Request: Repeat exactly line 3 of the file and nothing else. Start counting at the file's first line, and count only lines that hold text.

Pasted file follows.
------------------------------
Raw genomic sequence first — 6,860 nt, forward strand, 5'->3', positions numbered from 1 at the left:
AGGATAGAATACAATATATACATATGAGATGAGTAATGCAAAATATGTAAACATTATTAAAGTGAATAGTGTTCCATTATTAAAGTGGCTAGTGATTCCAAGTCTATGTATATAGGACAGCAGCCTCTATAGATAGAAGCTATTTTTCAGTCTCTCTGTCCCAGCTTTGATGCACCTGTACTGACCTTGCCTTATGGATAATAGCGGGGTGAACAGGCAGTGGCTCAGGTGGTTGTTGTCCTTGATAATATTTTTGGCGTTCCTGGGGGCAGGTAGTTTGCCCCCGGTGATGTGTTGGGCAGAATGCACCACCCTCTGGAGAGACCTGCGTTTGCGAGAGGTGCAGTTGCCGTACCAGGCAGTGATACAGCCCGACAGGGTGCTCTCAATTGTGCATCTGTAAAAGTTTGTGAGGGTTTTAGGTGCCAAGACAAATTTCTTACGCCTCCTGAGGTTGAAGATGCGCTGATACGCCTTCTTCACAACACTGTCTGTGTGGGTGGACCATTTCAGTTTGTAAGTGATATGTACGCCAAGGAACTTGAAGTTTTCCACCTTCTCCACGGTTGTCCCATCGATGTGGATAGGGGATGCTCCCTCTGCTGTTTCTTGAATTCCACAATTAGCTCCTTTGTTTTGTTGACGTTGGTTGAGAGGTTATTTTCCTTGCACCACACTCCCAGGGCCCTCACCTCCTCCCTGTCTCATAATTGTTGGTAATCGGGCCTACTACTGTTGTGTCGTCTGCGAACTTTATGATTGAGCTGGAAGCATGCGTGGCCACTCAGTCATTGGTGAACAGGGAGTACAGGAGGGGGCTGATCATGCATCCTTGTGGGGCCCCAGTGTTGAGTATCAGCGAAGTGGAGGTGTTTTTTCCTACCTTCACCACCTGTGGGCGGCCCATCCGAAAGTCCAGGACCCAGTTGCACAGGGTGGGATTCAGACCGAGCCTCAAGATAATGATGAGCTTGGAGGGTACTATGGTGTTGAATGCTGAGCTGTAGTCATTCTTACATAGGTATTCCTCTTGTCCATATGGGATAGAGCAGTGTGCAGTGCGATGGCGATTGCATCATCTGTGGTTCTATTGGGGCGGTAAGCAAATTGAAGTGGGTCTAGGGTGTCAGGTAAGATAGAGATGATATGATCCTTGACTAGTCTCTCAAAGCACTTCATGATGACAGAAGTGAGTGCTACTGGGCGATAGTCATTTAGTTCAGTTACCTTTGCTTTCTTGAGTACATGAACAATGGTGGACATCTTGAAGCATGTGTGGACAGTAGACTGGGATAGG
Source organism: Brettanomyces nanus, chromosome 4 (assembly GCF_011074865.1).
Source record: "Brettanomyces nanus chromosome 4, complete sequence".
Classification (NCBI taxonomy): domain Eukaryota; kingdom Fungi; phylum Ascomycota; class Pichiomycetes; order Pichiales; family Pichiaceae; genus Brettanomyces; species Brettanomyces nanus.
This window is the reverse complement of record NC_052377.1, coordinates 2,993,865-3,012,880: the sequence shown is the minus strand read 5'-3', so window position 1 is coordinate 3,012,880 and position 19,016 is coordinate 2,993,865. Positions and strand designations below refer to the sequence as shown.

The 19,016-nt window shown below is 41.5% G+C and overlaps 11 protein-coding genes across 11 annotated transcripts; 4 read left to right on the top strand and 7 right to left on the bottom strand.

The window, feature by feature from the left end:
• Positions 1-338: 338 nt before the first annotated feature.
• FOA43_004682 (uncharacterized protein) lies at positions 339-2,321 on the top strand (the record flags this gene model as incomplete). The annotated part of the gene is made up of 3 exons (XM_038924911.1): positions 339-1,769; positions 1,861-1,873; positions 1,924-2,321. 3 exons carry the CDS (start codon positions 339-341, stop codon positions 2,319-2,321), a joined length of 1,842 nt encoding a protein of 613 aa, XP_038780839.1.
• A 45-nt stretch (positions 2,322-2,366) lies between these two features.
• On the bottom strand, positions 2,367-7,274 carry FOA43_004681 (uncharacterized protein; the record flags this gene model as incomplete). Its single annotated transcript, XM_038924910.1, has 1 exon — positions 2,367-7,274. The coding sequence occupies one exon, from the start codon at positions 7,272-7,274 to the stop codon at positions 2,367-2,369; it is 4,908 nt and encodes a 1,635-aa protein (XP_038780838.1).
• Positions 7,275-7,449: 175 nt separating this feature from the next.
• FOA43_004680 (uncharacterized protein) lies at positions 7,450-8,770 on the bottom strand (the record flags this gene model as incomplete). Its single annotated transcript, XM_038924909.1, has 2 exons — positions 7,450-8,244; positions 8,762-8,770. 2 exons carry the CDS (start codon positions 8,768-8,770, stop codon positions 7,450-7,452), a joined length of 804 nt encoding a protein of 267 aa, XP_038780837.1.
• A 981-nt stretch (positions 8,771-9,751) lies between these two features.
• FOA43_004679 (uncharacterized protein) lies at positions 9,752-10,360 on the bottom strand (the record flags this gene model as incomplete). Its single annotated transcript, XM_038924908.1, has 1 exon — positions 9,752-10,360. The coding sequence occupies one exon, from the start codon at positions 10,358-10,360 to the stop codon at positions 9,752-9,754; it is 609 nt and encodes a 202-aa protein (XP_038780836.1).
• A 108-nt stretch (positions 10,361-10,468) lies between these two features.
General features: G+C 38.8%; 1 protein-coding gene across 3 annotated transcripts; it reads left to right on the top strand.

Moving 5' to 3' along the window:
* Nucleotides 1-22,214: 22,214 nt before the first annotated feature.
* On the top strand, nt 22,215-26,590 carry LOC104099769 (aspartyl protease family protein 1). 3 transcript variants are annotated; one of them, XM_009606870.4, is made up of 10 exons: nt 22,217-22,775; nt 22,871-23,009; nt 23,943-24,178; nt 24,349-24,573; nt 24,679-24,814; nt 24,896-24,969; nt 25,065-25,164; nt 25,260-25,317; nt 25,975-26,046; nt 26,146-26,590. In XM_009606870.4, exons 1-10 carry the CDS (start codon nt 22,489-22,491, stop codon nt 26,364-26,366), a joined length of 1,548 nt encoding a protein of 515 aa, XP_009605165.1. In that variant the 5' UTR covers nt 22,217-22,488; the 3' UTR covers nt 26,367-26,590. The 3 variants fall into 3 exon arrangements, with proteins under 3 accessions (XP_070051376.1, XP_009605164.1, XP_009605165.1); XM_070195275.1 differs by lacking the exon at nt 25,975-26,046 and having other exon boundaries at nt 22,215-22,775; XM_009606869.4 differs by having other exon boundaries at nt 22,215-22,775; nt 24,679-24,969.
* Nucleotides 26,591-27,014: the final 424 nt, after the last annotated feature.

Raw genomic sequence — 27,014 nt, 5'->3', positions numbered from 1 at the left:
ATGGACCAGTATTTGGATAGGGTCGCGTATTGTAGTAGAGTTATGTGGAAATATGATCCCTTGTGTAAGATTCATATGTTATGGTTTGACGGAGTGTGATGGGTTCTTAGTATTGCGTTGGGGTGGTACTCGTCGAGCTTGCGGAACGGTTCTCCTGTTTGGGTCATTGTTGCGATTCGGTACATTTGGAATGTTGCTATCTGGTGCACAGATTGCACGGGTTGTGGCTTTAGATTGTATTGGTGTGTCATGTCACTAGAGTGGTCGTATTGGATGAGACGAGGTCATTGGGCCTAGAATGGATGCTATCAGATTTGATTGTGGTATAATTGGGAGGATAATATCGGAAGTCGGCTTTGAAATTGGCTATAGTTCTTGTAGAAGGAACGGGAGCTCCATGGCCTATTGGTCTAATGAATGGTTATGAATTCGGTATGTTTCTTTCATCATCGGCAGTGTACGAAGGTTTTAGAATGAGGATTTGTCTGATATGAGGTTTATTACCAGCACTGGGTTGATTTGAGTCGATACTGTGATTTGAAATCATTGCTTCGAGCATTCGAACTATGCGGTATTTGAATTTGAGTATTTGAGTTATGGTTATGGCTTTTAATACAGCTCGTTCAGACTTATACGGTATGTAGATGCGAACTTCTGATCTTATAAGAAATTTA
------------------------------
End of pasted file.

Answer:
Source organism: Brettanomyces nanus, chromosome 4 (assembly GCF_011074865.1).